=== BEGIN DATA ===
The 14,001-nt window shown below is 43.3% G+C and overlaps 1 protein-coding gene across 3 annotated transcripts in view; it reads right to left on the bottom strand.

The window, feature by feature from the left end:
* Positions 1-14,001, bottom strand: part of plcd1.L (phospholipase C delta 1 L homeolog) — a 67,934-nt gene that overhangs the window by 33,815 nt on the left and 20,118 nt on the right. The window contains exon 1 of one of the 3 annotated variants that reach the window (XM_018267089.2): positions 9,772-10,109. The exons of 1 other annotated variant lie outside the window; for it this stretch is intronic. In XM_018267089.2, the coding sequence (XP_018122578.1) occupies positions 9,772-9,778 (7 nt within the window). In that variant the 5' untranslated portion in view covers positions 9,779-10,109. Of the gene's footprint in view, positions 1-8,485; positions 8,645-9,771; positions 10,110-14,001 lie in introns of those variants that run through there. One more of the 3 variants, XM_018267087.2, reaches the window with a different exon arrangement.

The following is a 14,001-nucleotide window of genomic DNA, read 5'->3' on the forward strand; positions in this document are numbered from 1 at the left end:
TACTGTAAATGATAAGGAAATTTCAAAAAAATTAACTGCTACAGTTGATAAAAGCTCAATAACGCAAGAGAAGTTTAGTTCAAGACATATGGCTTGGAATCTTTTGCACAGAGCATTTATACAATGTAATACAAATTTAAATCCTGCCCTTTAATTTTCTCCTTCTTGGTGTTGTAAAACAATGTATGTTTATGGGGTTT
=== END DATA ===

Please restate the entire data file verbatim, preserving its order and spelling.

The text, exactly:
The 14,001-nt window shown below is 43.3% G+C and overlaps 1 protein-coding gene across 3 annotated transcripts in view; it reads right to left on the bottom strand.

The window, feature by feature from the left end:
* Positions 1-14,001, bottom strand: part of plcd1.L (phospholipase C delta 1 L homeolog) — a 67,934-nt gene that overhangs the window by 33,815 nt on the left and 20,118 nt on the right. The window contains exon 1 of one of the 3 annotated variants that reach the window (XM_018267089.2): positions 9,772-10,109. The exons of 1 other annotated variant lie outside the window; for it this stretch is intronic. In XM_018267089.2, the coding sequence (XP_018122578.1) occupies positions 9,772-9,778 (7 nt within the window). In that variant the 5' untranslated portion in view covers positions 9,779-10,109. Of the gene's footprint in view, positions 1-8,485; positions 8,645-9,771; positions 10,110-14,001 lie in introns of those variants that run through there. One more of the 3 variants, XM_018267087.2, reaches the window with a different exon arrangement.

The following is a 14,001-nucleotide window of genomic DNA, read 5'->3' on the forward strand; positions in this document are numbered from 1 at the left end:
TACTGTAAATGATAAGGAAATTTCAAAAAAATTAACTGCTACAGTTGATAAAAGCTCAATAACGCAAGAGAAGTTTAGTTCAAGACATATGGCTTGGAATCTTTTGCACAGAGCATTTATACAATGTAATACAAATTTAAATCCTGCCCTTTAATTTTCTCCTTCTTGGTGTTGTAAAACAATGTATGTTTATGGGGTTT